One clue was that Jenkins performed various self-mutilations while in custody.
In April 2015, he tried to carve the number “666” into his forehead. But because he was looking in a mirror while doing so, the numbers came out backward, like upside-down 9s. On June 27, 2015, he cut the word “Satan” into his face and then cut his tongue into a snake-like shape. And in September 2015, Jenkins told a judge that he was listening to the voice of Apophis when he attempted to cut his penis into the shape of a serpent and did enough damage to require 27 stitches.
Despite such episodes, the courts did eventually determine that Nikko Jenkins was fit to stand trial — despite the fact that he’d had decades of mental problems.
Nikko Jenkins’ legal troubles started when he was just seven, when he was caught bringing a loaded gun to school. By 13, he’d committed multiple assaults and, at 15, he committed two armed carjackings and received a sentence of 21 years (of which he only ended up serving about 10 and a half).
And his psychological evaluations suggest that his mental problems stem all the way back to that loaded gun incident at age seven, when he claimed that the voice of Apophis told him to carry the weapon with him to school.
However, experts are split as to whether Jenkins actually has diagnosable mental disorders. In 2009, a prison psychiatrist said that he suffered from bipolar disorder, schizophrenia, and possible psychosis. But other psychiatry experts have said that Jenkins is faking all of it so that he can be declared mentally unfit for criminal proceedings.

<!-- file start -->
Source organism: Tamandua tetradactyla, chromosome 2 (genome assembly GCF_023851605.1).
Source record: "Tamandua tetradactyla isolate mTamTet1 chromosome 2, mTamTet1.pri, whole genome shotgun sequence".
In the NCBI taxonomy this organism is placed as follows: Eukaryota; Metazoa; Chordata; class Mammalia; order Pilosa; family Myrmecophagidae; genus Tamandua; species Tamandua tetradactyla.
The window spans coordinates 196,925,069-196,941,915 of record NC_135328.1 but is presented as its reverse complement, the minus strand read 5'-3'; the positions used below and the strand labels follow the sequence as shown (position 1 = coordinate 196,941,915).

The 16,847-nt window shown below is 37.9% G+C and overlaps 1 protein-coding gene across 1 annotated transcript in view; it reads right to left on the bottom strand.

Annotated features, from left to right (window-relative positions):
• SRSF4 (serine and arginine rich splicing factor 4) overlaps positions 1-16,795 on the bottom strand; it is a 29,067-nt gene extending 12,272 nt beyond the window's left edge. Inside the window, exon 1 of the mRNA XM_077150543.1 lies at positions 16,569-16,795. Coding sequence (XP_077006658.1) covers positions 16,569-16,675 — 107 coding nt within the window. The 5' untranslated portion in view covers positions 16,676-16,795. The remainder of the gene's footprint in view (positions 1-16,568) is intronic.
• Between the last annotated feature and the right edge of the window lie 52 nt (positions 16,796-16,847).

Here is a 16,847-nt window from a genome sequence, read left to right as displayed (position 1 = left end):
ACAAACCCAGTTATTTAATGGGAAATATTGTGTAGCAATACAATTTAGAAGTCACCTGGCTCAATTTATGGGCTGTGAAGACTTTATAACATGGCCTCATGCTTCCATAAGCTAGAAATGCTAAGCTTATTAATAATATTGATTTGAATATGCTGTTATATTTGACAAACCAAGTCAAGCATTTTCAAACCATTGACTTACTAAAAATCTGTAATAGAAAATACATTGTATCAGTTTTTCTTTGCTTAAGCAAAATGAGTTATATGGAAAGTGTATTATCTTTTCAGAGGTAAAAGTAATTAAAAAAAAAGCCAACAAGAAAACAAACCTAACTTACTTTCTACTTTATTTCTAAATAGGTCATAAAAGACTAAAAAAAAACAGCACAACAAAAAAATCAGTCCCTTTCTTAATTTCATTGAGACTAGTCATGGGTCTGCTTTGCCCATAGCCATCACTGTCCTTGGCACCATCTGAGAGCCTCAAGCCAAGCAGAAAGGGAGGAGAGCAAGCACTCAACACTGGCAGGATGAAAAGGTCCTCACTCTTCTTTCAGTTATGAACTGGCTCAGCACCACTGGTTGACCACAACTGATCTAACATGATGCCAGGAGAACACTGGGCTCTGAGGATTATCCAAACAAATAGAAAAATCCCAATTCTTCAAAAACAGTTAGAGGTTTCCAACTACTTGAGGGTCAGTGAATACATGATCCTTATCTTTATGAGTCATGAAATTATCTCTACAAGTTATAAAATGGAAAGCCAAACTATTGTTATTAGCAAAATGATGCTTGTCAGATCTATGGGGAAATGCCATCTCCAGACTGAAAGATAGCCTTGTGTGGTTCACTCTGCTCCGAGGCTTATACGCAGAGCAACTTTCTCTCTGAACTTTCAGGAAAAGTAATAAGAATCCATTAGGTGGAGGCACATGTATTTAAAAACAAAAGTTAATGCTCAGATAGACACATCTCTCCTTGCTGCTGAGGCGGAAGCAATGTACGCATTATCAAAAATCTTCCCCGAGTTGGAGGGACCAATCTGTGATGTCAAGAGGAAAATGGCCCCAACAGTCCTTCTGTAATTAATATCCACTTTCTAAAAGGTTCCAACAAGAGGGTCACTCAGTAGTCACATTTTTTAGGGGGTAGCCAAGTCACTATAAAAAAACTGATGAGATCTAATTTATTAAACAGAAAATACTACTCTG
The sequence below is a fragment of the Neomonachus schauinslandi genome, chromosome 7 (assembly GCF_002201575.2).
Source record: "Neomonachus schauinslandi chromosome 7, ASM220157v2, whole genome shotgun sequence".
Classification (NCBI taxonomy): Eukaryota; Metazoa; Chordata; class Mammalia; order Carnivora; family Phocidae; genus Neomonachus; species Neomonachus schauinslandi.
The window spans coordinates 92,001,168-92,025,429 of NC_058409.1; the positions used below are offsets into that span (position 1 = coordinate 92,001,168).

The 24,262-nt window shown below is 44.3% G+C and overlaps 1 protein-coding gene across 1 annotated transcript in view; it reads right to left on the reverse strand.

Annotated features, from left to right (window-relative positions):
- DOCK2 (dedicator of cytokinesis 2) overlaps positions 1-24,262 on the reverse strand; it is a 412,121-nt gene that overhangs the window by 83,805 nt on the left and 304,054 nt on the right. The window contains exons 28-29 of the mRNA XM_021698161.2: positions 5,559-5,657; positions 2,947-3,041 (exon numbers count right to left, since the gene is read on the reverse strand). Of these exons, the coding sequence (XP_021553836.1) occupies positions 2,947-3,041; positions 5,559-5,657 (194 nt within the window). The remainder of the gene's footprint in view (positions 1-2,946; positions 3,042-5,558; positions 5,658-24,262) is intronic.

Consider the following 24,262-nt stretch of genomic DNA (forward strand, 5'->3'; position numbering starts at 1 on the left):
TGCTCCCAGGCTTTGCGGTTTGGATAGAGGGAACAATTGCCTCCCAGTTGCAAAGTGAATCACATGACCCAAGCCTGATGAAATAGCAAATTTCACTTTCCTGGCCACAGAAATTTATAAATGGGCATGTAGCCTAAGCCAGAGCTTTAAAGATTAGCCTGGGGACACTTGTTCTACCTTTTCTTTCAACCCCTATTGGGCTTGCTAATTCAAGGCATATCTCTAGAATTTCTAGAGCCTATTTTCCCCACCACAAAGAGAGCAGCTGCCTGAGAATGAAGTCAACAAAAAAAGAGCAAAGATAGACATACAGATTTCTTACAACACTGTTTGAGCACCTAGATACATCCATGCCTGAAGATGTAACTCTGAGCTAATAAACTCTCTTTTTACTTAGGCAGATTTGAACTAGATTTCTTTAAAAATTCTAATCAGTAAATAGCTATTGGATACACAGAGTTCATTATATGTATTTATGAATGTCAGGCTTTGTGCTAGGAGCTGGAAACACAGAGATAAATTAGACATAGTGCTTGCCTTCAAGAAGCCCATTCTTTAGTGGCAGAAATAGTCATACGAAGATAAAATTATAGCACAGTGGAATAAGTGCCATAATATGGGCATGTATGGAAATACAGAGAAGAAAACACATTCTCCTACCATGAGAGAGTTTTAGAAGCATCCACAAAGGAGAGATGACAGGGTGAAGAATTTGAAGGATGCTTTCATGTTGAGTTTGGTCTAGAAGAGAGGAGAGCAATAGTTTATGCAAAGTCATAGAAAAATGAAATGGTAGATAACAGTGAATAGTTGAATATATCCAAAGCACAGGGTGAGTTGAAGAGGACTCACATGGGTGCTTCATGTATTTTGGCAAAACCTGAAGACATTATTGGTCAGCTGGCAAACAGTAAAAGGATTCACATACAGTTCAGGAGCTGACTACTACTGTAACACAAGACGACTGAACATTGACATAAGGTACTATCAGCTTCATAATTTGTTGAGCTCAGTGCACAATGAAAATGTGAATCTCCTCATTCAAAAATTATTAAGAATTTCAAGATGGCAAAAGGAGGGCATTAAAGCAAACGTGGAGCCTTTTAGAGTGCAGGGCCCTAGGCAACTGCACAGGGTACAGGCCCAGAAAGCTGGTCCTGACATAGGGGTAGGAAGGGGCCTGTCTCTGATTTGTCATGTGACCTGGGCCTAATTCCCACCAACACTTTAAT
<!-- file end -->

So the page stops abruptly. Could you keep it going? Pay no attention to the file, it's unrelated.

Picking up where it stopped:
According to Jenkins’ wife, Chalonda, he’s not faking anything. “He’s not pretending to be crazy. He’s real-life crazy. Nikko specifically told me that Apophis gives him orders. It was this voice that came, and was just like, ‘If you do what I tell you to do, if you follow my demands, then I’ll make sure you’re safe and make sure you’re okay.'”
Chalonda (who has had her own legal issues) also said that her husband had asked for mental help while in prison, which he supposedly never received. “I told them not to let him out,” she said. “He’s not ready to come out in society.”
The Fate Of Nikko Jenkins
Despite his years of mental issues, Nikko Jenkins stood trial in 2014. During the trial (held as a bench trial in front of three judges as opposed to in front of a jury, at Jenkins’ request), he represented himself and engaged in unusual behavior including speaking in tongues and laughing while his murders were described.
In April, he was found guilty, but wasn’t sentenced to death until three years later. In the interim, authorities delayed his sentencing in order to evaluate him psychologically and be sure that he could understand the proceedings at hand.
Ultimately, they concluded that he was fit to receive the penalty of death. Throughout the sentencing for his four shootings, Nikko Jenkins sat stone-faced and silent — a stark contrast to the rambling, excitable demeanor he’d displayed while confessing to those same murders more than three years before.